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Issues including advantages and disadvantages

Page history last edited by PBworks 14 years, 5 months ago

Focus Group Issues


 

 

The advantages of focus groups

 

  • The Authority Role Of The Moderator

The face-to-face involvement of a qualified moderator can ensure that the conversation is always on track, and encourage participants’ engagement without one individual dominating the meeting.

 

  • The Ability Of Group Participants To Interact With Each Other

When participate are stimulated to discuss, the group dynamics can generate new thinking about a topic which will result in a much more in-depth discussion.

 

  • The Dynamic Nature Of The Methodology

Due to the dynamic environment the moderator can modify the topics, which are prepared before the session to make the topic more suitable for the purpose.

 

  • The Ability To Involve The Client Personnel In The Research Process

In traditional focus groups it is possible for the client personnel to watch the whole discussion behind a one-way mirror. The client personnel can provide their thinking to the moderator, which may help the moderator better handle the direction of discussion, and improve the quality of output.

 

  • The Capability To Utilise Non-Verbal Behavior As A Research Input

The expression, attitude of individual, the intensity of the conversation etc. can be perceived by the researcher, which can modify the moderator’s decision and also can be counted in the research result.

 

  • The Level Of Participant Involvement In The Research

Because every participant is under observation by the moderator and everybody know the process has been videotaped, it is easy to make participants fully engage even during non-discussion time.

 

  • The Greater Security Associated With Traditional Focus Group Research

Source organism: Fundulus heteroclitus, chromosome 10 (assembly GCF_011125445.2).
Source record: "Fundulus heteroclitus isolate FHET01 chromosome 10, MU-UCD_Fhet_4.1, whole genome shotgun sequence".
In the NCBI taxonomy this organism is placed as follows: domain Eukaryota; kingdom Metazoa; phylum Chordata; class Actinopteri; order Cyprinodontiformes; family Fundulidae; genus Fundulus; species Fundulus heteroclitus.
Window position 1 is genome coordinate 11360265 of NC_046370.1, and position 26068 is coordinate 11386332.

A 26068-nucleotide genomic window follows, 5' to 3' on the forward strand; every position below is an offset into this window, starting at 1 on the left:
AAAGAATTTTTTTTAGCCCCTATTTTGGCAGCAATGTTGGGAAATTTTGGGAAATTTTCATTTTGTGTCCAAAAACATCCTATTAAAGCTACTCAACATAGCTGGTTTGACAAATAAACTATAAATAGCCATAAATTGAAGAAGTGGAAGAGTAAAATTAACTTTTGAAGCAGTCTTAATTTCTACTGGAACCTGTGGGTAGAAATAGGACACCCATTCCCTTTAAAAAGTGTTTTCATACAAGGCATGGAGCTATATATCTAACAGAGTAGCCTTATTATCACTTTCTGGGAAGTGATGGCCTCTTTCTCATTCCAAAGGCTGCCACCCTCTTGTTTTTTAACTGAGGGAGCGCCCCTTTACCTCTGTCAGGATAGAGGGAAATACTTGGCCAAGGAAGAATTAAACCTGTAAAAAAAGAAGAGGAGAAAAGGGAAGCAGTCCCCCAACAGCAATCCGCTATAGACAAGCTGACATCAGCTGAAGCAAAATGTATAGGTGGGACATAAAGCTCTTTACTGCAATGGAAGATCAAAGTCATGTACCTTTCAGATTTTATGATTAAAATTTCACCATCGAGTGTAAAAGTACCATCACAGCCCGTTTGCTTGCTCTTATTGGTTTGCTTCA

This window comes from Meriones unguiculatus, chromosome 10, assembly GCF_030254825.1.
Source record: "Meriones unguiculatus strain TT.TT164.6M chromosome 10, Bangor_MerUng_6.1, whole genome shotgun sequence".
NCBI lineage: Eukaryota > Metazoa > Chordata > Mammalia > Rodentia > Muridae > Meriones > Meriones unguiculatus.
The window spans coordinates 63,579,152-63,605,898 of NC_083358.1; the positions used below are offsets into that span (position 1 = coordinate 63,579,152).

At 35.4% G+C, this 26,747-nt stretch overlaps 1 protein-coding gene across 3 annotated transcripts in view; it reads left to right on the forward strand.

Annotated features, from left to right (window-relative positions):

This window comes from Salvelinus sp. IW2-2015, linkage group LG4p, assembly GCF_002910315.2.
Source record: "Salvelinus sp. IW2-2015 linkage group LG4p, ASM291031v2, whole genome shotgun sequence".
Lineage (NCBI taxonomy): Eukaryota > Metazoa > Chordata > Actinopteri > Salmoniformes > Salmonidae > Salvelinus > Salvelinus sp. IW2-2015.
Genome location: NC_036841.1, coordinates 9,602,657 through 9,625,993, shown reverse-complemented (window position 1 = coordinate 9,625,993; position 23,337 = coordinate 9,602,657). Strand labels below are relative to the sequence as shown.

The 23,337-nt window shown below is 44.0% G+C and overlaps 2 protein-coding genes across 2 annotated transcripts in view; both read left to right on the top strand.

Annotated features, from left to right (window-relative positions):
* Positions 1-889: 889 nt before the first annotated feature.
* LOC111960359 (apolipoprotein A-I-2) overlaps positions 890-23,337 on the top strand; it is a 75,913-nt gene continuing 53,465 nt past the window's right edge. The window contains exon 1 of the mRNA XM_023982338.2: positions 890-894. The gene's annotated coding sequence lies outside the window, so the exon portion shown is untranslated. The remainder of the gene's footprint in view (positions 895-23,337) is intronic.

The possibility to screen each participant, lets the researcher know who have been involved. This ensures that for example your competition is not involved.

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The disadvantages of focus groups

Focus groups are not the optimal technique for all research situations, the criticisms below have been mentioned by people who promote some other qualitative research methods.

 

  • Focus Groups Tend To Become Influenced By One or Two Dominant People In The Session Thus Making the Output Very Biased

The moderator plays an essential role in handling the situation, but if the moderator is not experienced enough, it is very easy for the whole discussion to be dominated by a few people.

 

  • Focus Groups Are Not As Effective As IDI’s In Dealing With Sensitive Topics

It is difficult to have the participants share their real feelings towards some sensitive topics publicly. This can in turn influence the output data.

 

  • Focus Group Output Is Not Projectable

If a great deal of consistency in the results from a series of focus groups have been identified and it is very likely that the results from these sessions probably can represent a larger number of people. We can’t expect focus groups to be projectable in the same way as quantitative study findings can be.

Furthermore, traditional focus groups can only be held in a few cities, unlike some internet and telephone focus groups which could be organized in various situations without limitation of time and location. This also makes data from focus groups less representative of the total universe.

 

  • Focus Groups Are A Very Artificial Environment Which Can Influence The Responses That Are Generated